Reggie Watts is a bullshit artist, but a serious one. His deadpan act deconstructs both sound and comedy: imagine a hip-hop Andy Kaufman and you'll still be confused. Just know that Watts's entertainment comes first; the incidental laughs spray like shrapnel. Also, know that Watts gets away with it. The solipsism fades in front of an audience, especially a downtown crowd, and if his performance sometimes seems the equivalent of a precocious child taping a private radio program in front of a mirror, he at least has the voice of a DJ and the technical skills of a sound engineer. His rambling spans octaves and his nonsense comes in raps that sample his own looped beatboxing.
Transition isn't any different from last year's Disinformation: it's just another chance for Watts to screw with our orderly expectations. (It says a lot that I'm still not sure whether or not there were actually "technical difficulties" delaying the show.) Is he to be congratulated for saying nothing, but in an entertaining way? A bit titled "An Soliloquoy" boils words down to sounds as it makes fun of classical theater and English enunciations; so does his song about sasquatchs eating sausages in sauces with squashes. Even the provocatively inane observations--for instance, that racism unites people because it takes everyone to make it work--get lost in the insane moments.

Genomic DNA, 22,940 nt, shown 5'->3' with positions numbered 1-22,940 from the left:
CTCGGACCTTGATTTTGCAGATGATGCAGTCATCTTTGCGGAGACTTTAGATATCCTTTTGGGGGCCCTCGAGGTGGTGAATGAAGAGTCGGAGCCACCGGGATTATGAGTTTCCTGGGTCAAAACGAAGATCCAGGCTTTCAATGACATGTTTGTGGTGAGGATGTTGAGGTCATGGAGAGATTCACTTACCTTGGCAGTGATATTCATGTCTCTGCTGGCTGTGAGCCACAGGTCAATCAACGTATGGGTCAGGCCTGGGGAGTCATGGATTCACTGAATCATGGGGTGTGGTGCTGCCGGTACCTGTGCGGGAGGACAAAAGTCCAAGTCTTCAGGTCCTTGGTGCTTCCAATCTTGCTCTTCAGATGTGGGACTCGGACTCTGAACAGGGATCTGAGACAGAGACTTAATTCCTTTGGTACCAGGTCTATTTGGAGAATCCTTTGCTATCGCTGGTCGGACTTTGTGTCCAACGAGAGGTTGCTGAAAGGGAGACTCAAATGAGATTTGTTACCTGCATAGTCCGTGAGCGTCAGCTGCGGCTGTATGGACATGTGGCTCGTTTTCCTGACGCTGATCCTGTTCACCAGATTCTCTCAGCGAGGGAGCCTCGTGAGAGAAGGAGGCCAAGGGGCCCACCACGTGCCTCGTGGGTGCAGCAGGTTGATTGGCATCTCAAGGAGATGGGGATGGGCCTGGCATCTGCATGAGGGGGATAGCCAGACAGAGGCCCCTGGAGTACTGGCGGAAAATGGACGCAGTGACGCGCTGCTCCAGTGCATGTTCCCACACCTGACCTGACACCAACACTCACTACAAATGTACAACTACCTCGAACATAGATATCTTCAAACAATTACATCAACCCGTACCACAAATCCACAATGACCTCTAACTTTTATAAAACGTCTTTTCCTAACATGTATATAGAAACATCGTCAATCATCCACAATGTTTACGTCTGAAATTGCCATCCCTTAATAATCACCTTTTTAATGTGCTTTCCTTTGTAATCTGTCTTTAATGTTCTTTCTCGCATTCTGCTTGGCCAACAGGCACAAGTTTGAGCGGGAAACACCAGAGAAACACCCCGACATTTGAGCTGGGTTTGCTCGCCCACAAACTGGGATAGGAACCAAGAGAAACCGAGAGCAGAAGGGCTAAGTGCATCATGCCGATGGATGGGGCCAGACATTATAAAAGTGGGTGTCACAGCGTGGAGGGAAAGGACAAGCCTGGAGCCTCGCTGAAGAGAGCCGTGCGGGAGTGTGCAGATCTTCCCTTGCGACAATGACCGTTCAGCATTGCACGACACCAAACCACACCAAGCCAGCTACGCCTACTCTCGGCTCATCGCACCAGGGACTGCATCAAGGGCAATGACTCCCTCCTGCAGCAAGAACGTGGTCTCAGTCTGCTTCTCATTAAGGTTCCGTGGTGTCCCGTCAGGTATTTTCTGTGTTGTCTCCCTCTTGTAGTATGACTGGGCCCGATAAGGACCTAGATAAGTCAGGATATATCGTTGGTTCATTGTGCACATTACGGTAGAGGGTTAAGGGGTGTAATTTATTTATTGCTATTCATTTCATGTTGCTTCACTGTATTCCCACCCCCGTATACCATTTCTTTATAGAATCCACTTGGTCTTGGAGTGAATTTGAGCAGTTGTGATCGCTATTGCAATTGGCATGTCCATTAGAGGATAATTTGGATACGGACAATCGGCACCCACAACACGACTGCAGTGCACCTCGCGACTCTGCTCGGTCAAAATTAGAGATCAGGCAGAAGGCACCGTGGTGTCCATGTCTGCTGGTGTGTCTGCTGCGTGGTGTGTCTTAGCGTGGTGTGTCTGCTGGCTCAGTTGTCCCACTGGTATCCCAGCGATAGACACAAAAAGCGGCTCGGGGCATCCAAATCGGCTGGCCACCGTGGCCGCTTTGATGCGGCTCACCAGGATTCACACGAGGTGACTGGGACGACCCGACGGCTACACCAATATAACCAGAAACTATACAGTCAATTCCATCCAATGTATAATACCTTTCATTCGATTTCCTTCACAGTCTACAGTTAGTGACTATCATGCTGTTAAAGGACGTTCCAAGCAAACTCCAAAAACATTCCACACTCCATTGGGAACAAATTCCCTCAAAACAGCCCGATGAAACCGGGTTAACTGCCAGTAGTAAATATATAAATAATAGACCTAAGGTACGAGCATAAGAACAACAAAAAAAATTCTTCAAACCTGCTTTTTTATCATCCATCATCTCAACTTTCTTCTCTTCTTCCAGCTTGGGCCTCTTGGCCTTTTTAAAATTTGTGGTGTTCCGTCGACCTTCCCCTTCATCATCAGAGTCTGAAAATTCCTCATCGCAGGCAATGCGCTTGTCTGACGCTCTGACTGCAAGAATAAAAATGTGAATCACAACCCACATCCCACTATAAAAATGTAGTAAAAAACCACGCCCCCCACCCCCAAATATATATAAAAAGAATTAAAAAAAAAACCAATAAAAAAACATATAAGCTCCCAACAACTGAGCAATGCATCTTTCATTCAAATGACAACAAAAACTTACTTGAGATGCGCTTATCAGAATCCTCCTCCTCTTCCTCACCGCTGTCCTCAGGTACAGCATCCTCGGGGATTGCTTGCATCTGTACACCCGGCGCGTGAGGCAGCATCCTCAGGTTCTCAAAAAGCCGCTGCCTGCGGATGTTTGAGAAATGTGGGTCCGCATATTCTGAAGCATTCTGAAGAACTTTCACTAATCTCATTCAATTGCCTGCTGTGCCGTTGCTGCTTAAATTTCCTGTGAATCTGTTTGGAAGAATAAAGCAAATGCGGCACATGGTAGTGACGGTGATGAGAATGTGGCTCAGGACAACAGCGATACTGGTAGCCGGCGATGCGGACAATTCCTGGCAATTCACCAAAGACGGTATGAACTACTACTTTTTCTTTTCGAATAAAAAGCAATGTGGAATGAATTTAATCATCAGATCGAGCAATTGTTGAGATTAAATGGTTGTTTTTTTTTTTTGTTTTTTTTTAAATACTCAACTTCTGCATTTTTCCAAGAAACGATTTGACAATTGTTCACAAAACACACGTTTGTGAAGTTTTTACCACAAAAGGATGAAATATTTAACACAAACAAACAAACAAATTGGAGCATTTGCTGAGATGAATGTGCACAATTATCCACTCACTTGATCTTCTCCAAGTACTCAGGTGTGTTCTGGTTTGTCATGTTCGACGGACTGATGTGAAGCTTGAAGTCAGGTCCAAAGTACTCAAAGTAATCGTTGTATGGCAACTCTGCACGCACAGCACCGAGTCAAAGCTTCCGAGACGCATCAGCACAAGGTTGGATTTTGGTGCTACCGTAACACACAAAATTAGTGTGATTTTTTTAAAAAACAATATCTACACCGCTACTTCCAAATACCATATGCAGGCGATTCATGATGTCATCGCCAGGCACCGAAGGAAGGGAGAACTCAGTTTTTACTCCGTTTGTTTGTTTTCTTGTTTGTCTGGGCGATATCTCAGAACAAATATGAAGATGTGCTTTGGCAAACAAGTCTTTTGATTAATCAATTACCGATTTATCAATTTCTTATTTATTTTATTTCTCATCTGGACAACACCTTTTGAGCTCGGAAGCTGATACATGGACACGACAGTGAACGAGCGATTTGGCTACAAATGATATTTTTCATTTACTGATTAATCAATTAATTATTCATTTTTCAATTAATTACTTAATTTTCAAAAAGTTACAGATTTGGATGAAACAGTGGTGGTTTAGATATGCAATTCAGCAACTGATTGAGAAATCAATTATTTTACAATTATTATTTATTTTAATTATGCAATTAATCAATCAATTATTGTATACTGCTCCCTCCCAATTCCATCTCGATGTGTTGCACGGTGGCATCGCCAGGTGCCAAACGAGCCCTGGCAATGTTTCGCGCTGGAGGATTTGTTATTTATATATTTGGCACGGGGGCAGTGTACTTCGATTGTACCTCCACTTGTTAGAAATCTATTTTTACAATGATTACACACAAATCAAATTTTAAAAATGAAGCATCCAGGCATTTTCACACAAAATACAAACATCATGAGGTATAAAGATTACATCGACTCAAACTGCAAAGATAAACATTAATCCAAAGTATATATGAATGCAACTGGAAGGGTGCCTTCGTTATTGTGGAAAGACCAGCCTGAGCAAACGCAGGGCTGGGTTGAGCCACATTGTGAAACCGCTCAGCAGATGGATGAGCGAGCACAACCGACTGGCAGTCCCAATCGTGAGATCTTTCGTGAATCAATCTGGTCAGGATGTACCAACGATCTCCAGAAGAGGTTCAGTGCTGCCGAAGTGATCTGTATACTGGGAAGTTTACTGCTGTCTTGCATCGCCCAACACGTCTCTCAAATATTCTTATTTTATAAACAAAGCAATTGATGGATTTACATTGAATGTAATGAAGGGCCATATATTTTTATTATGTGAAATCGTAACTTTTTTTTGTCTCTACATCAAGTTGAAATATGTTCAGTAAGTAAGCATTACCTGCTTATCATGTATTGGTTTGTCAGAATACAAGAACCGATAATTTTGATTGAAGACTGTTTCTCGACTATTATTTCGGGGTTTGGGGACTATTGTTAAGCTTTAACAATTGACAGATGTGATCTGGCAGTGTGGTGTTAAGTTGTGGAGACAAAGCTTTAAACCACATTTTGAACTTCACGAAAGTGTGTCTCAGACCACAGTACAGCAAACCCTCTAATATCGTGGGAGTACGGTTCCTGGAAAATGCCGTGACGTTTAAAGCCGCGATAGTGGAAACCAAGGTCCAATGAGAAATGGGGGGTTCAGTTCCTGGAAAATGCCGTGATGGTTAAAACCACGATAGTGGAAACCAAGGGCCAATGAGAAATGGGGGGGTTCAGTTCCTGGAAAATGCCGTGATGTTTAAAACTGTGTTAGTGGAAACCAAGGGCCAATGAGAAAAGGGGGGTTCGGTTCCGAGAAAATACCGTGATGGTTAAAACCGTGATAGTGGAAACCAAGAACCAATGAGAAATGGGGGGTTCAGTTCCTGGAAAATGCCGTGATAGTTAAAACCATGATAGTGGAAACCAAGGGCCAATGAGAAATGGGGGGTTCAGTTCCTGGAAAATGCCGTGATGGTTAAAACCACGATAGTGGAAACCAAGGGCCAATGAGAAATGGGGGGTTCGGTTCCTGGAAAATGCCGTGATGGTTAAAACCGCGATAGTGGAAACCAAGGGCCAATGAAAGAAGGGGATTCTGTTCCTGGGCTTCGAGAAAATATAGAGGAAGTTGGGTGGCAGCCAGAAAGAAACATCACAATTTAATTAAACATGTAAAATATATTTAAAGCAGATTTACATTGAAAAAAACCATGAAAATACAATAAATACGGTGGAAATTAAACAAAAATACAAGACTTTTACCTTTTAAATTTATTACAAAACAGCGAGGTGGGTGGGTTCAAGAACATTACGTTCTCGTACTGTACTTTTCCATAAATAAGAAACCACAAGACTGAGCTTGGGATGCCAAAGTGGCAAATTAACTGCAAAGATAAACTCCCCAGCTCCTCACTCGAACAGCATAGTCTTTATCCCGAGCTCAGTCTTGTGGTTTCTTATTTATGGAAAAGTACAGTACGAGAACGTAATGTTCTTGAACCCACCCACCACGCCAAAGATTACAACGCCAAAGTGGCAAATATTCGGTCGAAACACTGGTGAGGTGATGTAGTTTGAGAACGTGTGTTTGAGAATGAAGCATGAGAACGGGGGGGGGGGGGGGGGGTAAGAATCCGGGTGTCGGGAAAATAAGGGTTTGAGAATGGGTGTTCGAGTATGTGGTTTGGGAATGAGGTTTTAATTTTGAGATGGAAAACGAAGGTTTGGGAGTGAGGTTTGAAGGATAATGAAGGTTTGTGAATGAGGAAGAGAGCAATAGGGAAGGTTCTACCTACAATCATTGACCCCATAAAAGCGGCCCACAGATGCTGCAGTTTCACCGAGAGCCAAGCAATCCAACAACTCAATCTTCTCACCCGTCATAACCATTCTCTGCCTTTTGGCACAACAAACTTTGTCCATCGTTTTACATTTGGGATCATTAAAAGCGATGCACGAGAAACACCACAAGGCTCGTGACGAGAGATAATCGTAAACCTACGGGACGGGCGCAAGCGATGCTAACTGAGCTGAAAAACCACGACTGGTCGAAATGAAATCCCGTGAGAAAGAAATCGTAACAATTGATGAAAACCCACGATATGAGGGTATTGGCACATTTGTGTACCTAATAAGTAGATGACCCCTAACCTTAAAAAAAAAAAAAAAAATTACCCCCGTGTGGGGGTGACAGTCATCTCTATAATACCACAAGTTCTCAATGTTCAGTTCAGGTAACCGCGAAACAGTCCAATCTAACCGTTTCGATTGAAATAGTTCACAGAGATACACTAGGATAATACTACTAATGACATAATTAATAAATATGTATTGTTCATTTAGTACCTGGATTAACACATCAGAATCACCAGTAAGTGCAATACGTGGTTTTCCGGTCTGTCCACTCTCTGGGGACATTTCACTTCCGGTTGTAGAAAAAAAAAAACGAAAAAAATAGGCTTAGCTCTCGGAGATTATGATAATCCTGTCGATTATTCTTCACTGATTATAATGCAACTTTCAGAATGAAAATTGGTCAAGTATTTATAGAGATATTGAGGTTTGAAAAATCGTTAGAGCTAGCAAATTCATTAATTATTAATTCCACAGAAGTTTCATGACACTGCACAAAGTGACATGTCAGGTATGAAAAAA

To Watts's credit, Transition feels like a fresh retread. Then again, it's only 45 minutes long (which is about how long you'll remember it). The title implies that Reggie Watts is going somewhere; here's hoping he gets there soon.